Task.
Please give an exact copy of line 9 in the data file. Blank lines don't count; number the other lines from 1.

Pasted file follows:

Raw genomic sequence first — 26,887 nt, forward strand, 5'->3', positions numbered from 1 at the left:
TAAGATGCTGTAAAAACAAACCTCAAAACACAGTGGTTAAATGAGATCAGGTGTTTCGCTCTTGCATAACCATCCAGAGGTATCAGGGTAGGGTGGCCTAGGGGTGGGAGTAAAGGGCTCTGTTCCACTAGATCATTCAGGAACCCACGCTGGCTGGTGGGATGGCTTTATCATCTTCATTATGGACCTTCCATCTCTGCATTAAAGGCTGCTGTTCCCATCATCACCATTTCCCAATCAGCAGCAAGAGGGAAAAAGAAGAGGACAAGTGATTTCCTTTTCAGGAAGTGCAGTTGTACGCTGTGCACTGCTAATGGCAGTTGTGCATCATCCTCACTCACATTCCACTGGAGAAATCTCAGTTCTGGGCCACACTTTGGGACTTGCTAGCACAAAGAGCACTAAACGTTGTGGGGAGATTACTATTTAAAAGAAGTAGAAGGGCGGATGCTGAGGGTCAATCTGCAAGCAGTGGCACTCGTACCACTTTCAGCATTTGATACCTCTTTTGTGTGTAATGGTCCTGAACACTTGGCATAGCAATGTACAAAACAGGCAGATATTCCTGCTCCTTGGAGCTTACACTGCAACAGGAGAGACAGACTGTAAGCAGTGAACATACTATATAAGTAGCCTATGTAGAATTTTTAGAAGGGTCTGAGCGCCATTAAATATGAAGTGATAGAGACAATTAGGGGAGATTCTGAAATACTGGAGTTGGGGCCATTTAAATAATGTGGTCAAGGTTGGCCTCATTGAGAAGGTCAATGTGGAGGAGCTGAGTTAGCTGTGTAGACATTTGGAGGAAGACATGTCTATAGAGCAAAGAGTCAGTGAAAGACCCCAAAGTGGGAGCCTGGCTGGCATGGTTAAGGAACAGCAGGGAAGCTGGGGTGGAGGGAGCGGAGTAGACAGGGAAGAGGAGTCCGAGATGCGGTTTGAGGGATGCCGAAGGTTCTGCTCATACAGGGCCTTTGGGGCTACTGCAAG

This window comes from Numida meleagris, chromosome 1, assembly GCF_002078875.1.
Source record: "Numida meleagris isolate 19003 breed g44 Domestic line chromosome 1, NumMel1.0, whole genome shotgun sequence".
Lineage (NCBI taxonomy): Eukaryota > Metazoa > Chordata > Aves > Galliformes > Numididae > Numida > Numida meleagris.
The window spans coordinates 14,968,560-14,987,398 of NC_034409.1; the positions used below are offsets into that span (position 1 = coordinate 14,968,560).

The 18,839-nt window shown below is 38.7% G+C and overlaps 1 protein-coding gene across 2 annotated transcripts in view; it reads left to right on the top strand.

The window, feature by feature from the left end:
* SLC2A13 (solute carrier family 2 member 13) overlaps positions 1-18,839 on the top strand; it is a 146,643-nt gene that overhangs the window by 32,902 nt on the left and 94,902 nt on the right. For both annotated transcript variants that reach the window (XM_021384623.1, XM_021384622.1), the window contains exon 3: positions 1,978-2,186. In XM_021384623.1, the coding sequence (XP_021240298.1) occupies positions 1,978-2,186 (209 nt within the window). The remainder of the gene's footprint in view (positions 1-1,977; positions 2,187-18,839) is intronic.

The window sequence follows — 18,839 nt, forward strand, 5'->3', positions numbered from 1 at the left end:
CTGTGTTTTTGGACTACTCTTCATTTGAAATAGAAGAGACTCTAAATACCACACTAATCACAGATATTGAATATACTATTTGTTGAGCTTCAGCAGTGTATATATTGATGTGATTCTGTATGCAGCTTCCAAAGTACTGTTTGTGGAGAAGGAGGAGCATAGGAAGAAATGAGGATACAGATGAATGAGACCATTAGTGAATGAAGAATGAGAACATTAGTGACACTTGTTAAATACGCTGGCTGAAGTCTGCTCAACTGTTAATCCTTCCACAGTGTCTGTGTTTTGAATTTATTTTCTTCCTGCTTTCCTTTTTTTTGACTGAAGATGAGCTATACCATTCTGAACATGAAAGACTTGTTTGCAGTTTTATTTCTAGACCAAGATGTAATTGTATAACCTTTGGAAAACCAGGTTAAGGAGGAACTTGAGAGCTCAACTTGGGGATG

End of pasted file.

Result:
* SLC2A13 (solute carrier family 2 member 13) overlaps positions 1-18,839 on the top strand; it is a 146,643-nt gene that overhangs the window by 32,902 nt on the left and 94,902 nt on the right. For both annotated transcript variants that reach the window (XM_021384623.1, XM_021384622.1), the window contains exon 3: positions 1,978-2,186. In XM_021384623.1, the coding sequence (XP_021240298.1) occupies positions 1,978-2,186 (209 nt within the window). The remainder of the gene's footprint in view (positions 1-1,977; positions 2,187-18,839) is intronic.